3 students still hospitalized after Mardi Gras parade crash

By The Associated Press | Posted - Mar. 1, 2017 at 11:08 a.m.



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GULF SHORES, Ala. (AP) — Three middle school students remain hospitalized Wednesday after a sport-utility vehicle plowed into a marching band during a Mardi Gras parade on the Alabama coast.

Grant Brown, a spokesman for the city of Gulf Shores, said that while the three were still being treated, nine other band members had been released from hospitals since the crash, which forced the cancellation of the city's annual Fat Tuesday celebration.

The young musicians were injured Tuesday when an SUV driven by a 73-year-old man in the parade suddenly accelerated and struck members of the Gulf Shores High School band from behind.

The driver is cooperating, police said, and there was no indication of drugs or alcohol. The crash appeared to be accidental, and no charges were filed immediately, police said.

The SUV was decorated with a banner from an area chapter of the Military Officers Association of America, whose spokesman said the group is praying for the injured.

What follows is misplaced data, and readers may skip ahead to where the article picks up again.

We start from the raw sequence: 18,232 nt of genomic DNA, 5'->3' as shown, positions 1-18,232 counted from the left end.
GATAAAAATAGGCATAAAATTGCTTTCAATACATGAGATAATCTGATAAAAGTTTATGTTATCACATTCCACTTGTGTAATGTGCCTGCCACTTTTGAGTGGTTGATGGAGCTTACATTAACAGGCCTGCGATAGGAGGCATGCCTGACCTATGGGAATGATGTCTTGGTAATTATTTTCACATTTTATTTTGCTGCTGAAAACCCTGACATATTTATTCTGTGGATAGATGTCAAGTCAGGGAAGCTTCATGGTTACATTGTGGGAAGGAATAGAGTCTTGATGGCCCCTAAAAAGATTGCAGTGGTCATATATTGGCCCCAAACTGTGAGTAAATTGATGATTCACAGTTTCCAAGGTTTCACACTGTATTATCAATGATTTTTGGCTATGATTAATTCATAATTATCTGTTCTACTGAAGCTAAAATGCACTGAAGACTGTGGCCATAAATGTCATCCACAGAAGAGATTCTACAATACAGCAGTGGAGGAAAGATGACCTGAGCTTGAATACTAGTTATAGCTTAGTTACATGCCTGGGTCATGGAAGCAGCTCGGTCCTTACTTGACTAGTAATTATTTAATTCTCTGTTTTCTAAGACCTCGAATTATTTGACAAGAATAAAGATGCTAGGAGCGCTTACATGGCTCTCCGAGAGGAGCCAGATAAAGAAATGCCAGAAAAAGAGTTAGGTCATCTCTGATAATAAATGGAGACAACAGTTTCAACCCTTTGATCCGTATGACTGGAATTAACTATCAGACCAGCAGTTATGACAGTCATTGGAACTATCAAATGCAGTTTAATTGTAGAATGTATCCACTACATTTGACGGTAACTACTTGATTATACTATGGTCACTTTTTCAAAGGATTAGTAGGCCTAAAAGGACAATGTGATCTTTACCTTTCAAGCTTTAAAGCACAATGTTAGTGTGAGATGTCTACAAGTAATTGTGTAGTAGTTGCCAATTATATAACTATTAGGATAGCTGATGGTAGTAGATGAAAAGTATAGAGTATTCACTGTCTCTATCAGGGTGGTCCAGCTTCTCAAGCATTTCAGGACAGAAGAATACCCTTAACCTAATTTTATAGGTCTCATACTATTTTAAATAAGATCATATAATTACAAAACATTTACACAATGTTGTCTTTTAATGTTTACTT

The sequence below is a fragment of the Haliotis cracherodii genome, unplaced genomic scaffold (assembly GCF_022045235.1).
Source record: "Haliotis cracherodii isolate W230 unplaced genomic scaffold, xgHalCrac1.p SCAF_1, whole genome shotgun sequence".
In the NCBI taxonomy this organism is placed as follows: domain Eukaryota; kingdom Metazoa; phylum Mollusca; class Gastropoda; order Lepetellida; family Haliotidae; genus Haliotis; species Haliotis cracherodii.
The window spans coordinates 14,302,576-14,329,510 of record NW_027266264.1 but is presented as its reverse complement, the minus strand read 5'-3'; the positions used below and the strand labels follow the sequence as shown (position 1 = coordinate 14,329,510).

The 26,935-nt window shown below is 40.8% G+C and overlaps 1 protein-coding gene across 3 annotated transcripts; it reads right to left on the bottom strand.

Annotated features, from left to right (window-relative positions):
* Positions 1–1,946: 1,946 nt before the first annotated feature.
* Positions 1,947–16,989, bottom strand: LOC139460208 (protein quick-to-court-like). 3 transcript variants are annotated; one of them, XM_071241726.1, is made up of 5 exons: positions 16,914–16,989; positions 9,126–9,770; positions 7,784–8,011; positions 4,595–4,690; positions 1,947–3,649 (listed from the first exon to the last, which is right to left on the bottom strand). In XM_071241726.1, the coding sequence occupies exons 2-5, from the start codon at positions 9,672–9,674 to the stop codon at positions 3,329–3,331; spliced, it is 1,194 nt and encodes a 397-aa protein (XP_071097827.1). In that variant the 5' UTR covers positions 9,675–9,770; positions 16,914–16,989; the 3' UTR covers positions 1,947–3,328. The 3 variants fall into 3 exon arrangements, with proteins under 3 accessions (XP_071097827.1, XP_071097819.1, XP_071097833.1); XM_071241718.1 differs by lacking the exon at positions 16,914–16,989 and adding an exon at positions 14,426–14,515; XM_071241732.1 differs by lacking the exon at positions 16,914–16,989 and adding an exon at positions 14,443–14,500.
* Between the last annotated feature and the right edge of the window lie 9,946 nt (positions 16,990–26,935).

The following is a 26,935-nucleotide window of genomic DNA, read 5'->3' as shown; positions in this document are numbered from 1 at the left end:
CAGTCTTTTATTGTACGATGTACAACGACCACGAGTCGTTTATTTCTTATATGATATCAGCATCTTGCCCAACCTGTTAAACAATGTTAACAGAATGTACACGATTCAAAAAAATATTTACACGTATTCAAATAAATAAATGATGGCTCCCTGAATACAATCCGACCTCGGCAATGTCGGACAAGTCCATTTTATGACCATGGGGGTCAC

Senior band member Jeremy Koonce told WALA-TV (http://bit.ly/2mHqNks ) he was pushed out of the way when the SUV struck the band's woodwind section.

"I saw a couple people get rolled under the truck, and I saw people roll out from underneath it, and they were clutching themselves, and they were in pain, but I wasn't able to run and help anybody," said Koonce. "I witnessed people just getting hit, and it was so fast, and I just started sobbing."

Cindy Diehl, mother of injured band member Hannah Diehl, 15, described a frantic scene.

"I looked back, and I saw band students on the ground, and when I saw that, I knew something happened, so I ran back, and it was just chaotic."

Diehl said her daughter, who plays the flute, was unable to bear weight on her legs.

"All Hannah wants to see is her friends from marching band," her mother said. "She wants to know how everybody's doing, just really worried about her friends."

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The Associated Press

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